Bank Mynas make their condominiums in a sheer wall created
by removal of top soil for making bricks in Mathura.

Strange and unpredictable are the ways in which "new" habitat becomes available for wildlife in this human-dominated landscape!

(Photograph information: Chimney in Barabanki district photographed 20 Nov 2008; barren ares in Etah district photographed 14 May 2010; nesting Bank Mynas in Mathura district photographed 25 Mar 2009.)

Monday, May 3, 2010

The mad courtship of the Cotton Pygymy-goose

The Cotton Pygmy-goose is India's smallest Anatid (a group of birds comprising ducks and geese). The males are incredibly pretty, and the females are drab - characteristic of Anatids. One cloudy early morning, I chanced upon several small flocks spread out on a large lake. They appeared to be engaged in courtship. In this entry, I share my observation and attempts to photograph their mad yet delightful behaviour.

Each female - apparently unpaired as yet - was chased by 2-4 loudly honking males across the lake. Females appeared to be attempting to escape the loud and boisterous masculine efforts. But they kept up with her as she weaved around the lake. Above, the female is being pursued by four gorgeous males.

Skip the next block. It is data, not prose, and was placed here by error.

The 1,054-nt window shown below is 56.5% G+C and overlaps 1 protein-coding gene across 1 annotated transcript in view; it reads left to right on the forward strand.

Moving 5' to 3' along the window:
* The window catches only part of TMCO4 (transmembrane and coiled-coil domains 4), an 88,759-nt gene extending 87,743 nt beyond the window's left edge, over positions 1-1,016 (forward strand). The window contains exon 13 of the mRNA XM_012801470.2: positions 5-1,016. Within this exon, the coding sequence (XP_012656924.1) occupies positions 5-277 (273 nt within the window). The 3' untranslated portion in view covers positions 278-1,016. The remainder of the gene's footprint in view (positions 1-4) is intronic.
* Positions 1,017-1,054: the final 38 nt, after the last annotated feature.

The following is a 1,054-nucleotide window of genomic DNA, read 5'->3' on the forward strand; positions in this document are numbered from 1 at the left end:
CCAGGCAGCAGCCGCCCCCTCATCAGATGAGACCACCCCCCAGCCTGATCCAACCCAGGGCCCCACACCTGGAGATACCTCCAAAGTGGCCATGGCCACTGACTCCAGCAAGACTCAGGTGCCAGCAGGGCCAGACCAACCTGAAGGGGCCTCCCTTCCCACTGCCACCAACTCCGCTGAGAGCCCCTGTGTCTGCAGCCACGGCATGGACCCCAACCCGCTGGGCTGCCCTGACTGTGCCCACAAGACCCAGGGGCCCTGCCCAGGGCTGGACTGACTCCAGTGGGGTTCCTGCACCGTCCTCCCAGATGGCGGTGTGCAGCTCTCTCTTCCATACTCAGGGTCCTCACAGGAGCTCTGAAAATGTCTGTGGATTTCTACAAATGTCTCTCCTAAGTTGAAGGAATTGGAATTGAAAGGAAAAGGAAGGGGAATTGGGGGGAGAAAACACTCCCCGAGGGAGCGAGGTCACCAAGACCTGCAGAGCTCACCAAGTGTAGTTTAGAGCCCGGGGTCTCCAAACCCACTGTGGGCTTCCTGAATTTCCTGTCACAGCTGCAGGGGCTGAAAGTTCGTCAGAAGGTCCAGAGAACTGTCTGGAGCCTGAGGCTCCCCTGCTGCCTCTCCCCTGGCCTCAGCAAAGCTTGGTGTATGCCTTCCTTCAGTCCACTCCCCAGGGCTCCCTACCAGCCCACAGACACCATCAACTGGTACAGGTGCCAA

The female landed several times, perhaps tired, perhaps attempting to dissuade the males from further pursuit.

The female attempted also to take off again several times, and her troubles only grew as a result. All the males, honking their protest, gave chase.

They tried to ward her off, and females seldom managed to fly free again after the first landing.

The nearest male then physically dunked her back onto the water! Above, the female is on the extreme left hidden by the male who is pecking at her to force her to land on the water again.

The female then was in real danger of being drowned as the enthusiastic males rushed at her, frequently landing on top of her. The female was under water many times, as the males splashed around vying for her to choose them. The water churned madly as the males appeared to be nearly killing the female they were fighting to get.